Climate change threatens serious economic disruption to us all with serious implications to global stability and the impact it will have on the whole of humanity. The recent extreme floods in the UK and the violent storms here in the US have been warnings from the future if we do not act. So I applaud the President's bold action on climate change - the Climate Action Plan was a seminal moment in the global debate on climate change as we build momentum towards an international deal next year and it shows the World that the US, can and will act.
Securing a global future for the next generation is my overriding priority, where we can all enhance our economic development and live in a world that is not threatened by manmade global warming or at the very least managed. America is key to this, which is why I am meeting with leaders in the White House and State Department to discuss how we can best turn this momentum into a global climate change agreement in Paris next year.
Like in the UK, there are those who are sceptical of the science, but the President was right when he said that the science has clearly shown that our planet is changing in ways that will have profound impacts on all of humankind and that will also result in serious economic consequences. The National Climate Assessment found that: "corn producers in Iowa, oyster growers in Washington State, and maple syrup producers in Vermont are all observing climate-related changes that are outside of recent experience."
There are also opportunities and true entrepreneurs should have their eyes wide open. We are in a global race and the global market for low carbon goods and services has been valued at over £3 trillion and is growing at about 4% a year. In the UK, renewable energy has generated £8bn of investment and will support up to 260,000 jobs by 2020, in the first quarter of this year renewable energy supplied 19.4 per cent of our energy needs. I urge the US to also embrace these opportunities and build on this emerging economy, because the threat is real.
My second priority is to provide long-term certainty for investors. The UK's 2008 climate law was welcomed by the Confederation of British Industry (CBI) as providing a clear path to reach our climate change goals. It is why the US Environmental Protection Agency's Clean Power Plan is so laudable and I'm glad to see it has received a positive response from some businesses and investors. Since 2010, we have mobilised £45 billion to be invested in the British energy market and in April supporting 250,000 jobs by 2020.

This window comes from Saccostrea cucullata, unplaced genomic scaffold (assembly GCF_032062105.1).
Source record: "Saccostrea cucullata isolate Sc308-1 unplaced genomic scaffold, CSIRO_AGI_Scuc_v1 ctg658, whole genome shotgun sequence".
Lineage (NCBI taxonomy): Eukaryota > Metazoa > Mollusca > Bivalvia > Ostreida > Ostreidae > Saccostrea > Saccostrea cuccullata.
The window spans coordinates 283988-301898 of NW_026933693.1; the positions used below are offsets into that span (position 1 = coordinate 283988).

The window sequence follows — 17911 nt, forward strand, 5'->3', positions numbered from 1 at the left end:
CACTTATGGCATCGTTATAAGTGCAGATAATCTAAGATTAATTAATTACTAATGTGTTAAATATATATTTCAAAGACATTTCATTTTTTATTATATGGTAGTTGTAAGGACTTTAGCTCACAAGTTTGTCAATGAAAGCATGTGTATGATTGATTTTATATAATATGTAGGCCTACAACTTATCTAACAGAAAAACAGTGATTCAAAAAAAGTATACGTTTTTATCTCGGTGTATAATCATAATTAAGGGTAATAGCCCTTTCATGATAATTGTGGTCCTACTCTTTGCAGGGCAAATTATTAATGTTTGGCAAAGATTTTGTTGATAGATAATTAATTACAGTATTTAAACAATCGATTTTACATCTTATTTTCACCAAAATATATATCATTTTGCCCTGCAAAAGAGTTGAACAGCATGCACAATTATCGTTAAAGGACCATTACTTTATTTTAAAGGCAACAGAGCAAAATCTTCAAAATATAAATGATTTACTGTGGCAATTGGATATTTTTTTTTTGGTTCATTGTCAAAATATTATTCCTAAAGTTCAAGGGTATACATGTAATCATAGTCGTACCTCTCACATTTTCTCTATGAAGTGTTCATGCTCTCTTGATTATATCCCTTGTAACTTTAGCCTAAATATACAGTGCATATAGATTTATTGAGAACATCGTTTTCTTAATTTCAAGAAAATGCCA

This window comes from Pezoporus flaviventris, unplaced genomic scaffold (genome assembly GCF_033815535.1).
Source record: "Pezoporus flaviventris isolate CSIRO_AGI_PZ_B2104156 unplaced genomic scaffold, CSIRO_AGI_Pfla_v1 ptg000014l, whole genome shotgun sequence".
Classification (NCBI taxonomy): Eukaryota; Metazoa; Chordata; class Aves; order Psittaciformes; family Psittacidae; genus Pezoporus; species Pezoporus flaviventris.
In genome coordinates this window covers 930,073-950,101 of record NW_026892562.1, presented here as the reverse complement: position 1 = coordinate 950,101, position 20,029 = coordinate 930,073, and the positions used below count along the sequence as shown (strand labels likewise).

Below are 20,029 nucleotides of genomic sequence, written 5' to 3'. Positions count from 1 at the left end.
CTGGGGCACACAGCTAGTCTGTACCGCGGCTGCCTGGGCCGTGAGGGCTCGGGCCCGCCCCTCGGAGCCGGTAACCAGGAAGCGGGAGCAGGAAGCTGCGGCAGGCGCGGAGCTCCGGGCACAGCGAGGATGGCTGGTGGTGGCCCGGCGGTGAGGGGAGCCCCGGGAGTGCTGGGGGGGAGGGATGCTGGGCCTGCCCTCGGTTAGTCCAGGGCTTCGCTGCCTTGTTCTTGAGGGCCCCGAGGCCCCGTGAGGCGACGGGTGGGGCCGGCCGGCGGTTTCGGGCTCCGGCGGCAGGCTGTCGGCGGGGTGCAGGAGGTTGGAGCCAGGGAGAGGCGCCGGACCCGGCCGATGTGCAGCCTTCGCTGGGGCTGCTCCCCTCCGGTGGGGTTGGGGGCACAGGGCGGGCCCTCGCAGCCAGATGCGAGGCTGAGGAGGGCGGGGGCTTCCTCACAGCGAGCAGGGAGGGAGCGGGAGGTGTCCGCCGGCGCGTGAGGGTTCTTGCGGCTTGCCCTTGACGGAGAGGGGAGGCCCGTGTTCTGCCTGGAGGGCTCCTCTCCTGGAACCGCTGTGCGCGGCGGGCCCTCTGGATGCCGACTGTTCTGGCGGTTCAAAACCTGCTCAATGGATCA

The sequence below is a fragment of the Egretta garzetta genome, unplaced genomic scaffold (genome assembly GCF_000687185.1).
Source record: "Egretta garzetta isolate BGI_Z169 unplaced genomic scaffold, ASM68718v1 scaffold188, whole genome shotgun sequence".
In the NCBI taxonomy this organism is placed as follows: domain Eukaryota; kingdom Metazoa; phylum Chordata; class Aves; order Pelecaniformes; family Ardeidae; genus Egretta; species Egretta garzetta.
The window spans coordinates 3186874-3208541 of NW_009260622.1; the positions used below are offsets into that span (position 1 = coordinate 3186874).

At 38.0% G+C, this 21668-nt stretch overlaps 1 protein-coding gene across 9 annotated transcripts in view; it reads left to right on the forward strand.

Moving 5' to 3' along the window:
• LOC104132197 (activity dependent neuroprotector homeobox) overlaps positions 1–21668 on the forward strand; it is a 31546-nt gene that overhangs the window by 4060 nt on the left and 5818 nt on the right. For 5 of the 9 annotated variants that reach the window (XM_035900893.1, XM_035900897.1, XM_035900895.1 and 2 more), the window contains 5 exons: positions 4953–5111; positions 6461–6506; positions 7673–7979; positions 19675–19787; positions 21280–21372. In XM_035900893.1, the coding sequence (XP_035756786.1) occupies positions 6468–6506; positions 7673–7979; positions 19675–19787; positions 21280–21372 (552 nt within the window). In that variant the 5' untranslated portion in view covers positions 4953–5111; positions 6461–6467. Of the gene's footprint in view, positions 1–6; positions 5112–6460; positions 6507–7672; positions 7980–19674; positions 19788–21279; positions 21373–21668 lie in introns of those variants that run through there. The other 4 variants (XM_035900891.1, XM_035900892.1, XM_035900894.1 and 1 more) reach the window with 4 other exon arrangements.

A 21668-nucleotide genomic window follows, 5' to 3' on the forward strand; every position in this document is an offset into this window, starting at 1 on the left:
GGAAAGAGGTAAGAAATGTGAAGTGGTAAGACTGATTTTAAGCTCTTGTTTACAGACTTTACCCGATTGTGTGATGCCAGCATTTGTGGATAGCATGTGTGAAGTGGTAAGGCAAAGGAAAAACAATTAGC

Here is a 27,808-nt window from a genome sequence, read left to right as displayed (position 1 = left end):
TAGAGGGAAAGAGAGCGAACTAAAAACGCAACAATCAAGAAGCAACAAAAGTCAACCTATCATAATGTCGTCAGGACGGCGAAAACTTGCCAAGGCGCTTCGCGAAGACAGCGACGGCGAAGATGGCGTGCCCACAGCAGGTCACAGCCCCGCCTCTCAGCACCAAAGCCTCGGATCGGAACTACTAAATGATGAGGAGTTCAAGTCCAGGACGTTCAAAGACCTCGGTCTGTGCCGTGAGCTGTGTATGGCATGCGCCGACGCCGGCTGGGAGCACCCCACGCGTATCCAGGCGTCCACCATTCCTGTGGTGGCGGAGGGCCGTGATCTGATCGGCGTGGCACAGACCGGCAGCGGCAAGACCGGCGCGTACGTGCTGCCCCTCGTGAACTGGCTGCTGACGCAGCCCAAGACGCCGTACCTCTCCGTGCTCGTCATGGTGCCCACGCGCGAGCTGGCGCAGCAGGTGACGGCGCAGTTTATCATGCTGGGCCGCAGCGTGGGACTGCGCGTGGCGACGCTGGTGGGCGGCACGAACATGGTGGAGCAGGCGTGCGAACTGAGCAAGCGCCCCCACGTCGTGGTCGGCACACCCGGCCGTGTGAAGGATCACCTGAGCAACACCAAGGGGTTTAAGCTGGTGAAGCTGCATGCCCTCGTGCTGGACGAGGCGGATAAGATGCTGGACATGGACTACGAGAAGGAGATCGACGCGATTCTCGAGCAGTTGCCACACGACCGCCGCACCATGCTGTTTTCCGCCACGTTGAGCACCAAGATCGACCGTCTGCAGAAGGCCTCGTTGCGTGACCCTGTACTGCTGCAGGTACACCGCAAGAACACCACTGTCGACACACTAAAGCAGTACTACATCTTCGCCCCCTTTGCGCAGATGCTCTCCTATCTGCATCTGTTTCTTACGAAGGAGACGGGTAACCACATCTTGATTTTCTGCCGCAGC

Last week, the bipartisan Risky Business report, gave a comprehensive economic analysis of the costs of inaction across key US regions and sectors. It presents a stark choice - accept the climate risks, or get on another path. The independent New Climate Economy study, to be published in September, will also explore the global economic opportunities for businesses and governments further--ones that both our countries cannot afford to miss.
The reality is that no country's actions alone will create the impact required to limit global temperature rise to 2 degrees Celsius - we all need to be part of the solution.
China is also taking action domestically and looking like it will overachieve on its pledge to reduce the carbon intensity of their economy by 45% by 2020. On his visit to London in June, Chinese Premier Li Keqiang and the UK Prime Minister David Cameron issued a joint statement pledging to "redouble their efforts on climate change."
EU leaders, including the UK, Germany and France, have also set out a clear plan for agreeing to a 40% emissions reduction by 2030. These are just a few examples of growing global cooperation on these issues, many of which the US is playing a leading role in.
But we do not have time to spare - delaying action will cost the world and the US and UK economies more in the long run. As the Risky Business report shows, we need to create a sustainable economy, or we face a future of increasing resource scarcity, more extreme weather and continued environmental degradation.
We have an opportunity to fine tune our economies in order to deal with this threat and build a positive future for the next generations. Businesses and governments around the world need to embrace this opportunity and act on climate change. The US has shown it is willing to take ambitious action - together we need to make a global deal in 2015 a reality.
Ed Davey is the UK Energy and Climate Secretary
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